Column: Importance of Virginia’s Port

Column: Importance of Virginia’s Port


Last week, I joined the Virginia Senate's Finance Committee in Portsmouth for briefings on Virginia’s economy, revenue projections and other important issues facing the state legislature. More on that later. While in Portsmouth, I toured two significant and under-appreciated Virginia assets.

While neither the shipyard nor the Port is located in Northern Virginia, both have a significant impact on our quality of life and the entire state’s economy. A healthy Port of Virginia has beneficial ripple effects across the whole state.

Newport News Shipbuilding, dating to 1886, is the only facility in the U.S. capable of constructing an aircraft carrier and one of two in the country that can build a submarine.

We started in the foundry where they manufacture large steel ship components. The level of precision, craftsmanship and quality that goes into making these pieces cannot be understated — it was amazing and there are no do-overs in this process. They walked us through all the steps: they model a wooden replica of the piece packed it in a casing with a plumbing system to facilitate even cooling, pack in sand, fill it with molten steel and cool it. Then, they break the molds apart.

Next, in the facility where submarines are assembled, we saw three different Virginia Class submarines in various stages of construction. Workers assemble four segments in this facility. General Dynamics Electric Boat in Norwalk, Conn., assembles other segments. After they complete the segments, they ship them by barge and put them together. Leaders showed us how they have reduced manufacturing time by over a year through efficiencies.

Lastly, we had a drive-by tour of the U.S.S. Gerald R. Ford, the Navy’s next nuclear aircraft carrier — and the U.S.S. Enterprise, which they are decommissioning before tugging it to the West Coast and scrapping it.

Newport News Shipbuilding has its own college which trains workers who earn college degrees. The company has many traditions, including its own challenge coin. It employs 20,000 very proud workers, mostly Virginians, 50 percent of whom are members of United Steelworkers Local 888. Everyone there does incredible work.

I also toured two segments of the Port of Virginia, first Norfolk International Terminals (NIT). NIT was alive with activity. We watched people thousands of containers being loaded, unloaded and waiting for pickup or shipment back across the sea.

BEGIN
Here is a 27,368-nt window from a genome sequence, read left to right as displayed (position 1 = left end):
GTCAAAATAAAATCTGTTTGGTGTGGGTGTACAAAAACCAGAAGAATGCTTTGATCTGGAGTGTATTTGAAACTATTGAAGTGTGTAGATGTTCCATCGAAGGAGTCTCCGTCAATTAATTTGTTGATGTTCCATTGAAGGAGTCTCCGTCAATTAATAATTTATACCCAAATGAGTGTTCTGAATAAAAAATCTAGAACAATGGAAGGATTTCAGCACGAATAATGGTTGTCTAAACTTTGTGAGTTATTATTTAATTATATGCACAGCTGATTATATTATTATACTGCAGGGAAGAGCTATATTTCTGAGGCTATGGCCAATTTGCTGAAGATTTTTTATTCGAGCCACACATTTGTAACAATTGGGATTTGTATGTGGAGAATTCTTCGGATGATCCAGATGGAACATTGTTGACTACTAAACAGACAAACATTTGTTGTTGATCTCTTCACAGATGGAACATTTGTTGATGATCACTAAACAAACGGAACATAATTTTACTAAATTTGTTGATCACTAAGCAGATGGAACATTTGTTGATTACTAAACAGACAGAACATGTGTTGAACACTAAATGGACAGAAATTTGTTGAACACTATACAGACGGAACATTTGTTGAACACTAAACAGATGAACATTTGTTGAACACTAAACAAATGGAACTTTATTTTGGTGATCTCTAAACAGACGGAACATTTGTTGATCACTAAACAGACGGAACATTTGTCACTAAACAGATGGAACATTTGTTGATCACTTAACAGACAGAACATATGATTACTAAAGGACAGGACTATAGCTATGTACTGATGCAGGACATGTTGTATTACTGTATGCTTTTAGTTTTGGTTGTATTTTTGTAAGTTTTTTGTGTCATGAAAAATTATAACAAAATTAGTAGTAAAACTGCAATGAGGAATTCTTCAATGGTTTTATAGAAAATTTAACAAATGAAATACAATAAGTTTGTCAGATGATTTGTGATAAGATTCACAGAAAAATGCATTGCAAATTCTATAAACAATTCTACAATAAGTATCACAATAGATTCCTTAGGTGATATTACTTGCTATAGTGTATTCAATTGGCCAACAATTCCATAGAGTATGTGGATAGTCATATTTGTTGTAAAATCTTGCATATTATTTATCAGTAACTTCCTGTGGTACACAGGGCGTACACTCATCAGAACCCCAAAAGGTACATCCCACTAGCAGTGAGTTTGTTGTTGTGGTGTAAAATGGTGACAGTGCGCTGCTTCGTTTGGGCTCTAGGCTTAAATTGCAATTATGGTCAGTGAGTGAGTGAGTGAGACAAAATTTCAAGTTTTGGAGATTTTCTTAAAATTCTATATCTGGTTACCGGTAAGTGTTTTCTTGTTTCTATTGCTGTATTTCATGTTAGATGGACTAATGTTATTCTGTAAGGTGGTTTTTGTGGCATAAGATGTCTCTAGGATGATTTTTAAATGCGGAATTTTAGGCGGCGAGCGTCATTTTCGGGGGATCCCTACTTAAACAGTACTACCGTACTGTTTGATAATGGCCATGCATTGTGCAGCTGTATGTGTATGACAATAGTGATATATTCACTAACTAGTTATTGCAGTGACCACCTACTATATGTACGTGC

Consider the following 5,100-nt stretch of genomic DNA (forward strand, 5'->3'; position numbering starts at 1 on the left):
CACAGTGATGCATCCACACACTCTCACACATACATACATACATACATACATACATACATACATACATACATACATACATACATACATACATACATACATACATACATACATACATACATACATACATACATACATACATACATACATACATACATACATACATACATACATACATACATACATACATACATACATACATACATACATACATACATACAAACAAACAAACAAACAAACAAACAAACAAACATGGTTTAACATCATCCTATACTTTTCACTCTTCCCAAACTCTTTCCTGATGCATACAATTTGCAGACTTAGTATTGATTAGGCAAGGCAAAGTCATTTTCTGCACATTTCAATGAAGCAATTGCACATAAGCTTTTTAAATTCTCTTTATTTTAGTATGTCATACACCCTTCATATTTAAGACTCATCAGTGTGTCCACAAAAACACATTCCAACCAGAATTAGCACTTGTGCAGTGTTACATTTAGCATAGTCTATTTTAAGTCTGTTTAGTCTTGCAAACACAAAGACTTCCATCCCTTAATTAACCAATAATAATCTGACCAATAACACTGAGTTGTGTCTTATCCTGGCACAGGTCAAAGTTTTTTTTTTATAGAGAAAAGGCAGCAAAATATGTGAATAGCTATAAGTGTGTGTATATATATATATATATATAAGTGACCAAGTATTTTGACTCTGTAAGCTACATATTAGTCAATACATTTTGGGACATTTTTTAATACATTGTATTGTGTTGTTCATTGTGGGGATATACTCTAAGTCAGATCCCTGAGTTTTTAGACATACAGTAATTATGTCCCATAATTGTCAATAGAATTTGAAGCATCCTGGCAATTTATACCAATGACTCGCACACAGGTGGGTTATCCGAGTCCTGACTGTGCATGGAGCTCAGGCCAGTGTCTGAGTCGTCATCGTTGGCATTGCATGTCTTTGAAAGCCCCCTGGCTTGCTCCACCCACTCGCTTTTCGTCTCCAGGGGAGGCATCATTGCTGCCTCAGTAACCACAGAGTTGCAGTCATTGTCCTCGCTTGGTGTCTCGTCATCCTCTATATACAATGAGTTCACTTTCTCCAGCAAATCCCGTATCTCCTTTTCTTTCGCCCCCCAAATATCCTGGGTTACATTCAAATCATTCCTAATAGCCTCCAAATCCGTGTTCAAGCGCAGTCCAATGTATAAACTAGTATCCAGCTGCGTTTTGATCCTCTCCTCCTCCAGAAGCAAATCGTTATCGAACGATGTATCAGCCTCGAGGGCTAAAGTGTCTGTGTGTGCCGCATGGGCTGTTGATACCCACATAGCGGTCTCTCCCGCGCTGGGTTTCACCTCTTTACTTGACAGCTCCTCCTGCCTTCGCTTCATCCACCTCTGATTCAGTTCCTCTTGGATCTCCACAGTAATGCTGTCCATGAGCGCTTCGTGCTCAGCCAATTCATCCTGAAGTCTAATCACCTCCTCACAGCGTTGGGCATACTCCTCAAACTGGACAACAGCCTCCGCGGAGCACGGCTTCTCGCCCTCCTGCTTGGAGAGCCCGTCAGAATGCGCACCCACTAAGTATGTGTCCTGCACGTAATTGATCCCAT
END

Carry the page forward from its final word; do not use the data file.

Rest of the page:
Port Authority officials described their need for about $380 million in capital investment to keep pace with competing ports in New York, Baltimore and Charleston. Bigger ships are coming after improvements to the Panama and Suez Canals and efficiency is critical.

Next we toured the Virginia International Gateway (VIG). A soybean farm in 2007, today VIG is one of only two semi-automated cargo centers in the western hemisphere.

We watched a series of rail-guided cranes automatically take containers on and off ships and put them onto trucks. When trucks come through the entrance, cranes start to move containers into place for delivery. The only part of the process that is not automated is positioning containers onto the trailer chassis.

The Port currently receives over 5,000 tons of cargo worth over $15 million to and from businesses headquartered in the 36th Senate District. That excludes goods sold at retail stores such as Costco, Walmart, car dealerships and grocery stores.

The Port needs a major capital infusion to automate remaining port facilities, deepen channels, and complete an expansion on Craney Island in order to increase capacity by nearly 700,000 containers per year, about a 50 percent increase.

Next week, I will write about the health of the Virginia economy, the state budget outlook and some major budget drivers facing the 2016 General Assembly convening in January.

It is an honor to serve you in Richmond. Please email me at to share your views and questions.